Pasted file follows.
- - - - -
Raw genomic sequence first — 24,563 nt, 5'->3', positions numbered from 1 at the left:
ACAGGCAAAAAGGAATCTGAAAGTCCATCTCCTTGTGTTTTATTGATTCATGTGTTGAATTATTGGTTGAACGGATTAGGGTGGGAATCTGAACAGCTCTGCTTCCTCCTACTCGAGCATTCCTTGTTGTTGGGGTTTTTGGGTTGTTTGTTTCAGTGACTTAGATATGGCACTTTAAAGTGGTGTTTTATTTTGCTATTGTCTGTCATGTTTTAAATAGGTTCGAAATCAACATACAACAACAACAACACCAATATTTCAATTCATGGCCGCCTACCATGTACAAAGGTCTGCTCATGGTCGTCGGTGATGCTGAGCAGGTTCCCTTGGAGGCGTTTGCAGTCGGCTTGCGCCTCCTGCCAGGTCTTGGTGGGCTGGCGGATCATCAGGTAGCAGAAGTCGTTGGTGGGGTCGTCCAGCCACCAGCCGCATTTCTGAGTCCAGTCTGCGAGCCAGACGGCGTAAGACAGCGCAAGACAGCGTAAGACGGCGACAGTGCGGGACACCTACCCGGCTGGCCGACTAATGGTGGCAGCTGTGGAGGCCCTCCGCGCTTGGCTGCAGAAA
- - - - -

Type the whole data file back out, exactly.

Raw genomic sequence first — 24,563 nt, 5'->3', positions numbered from 1 at the left:
ACAGGCAAAAAGGAATCTGAAAGTCCATCTCCTTGTGTTTTATTGATTCATGTGTTGAATTATTGGTTGAACGGATTAGGGTGGGAATCTGAACAGCTCTGCTTCCTCCTACTCGAGCATTCCTTGTTGTTGGGGTTTTTGGGTTGTTTGTTTCAGTGACTTAGATATGGCACTTTAAAGTGGTGTTTTATTTTGCTATTGTCTGTCATGTTTTAAATAGGTTCGAAATCAACATACAACAACAACAACACCAATATTTCAATTCATGGCCGCCTACCATGTACAAAGGTCTGCTCATGGTCGTCGGTGATGCTGAGCAGGTTCCCTTGGAGGCGTTTGCAGTCGGCTTGCGCCTCCTGCCAGGTCTTGGTGGGCTGGCGGATCATCAGGTAGCAGAAGTCGTTGGTGGGGTCGTCCAGCCACCAGCCGCATTTCTGAGTCCAGTCTGCGAGCCAGACGGCGTAAGACAGCGCAAGACAGCGTAAGACGGCGACAGTGCGGGACACCTACCCGGCTGGCCGACTAATGGTGGCAGCTGTGGAGGCCCTCCGCGCTTGGCTGCAGAAA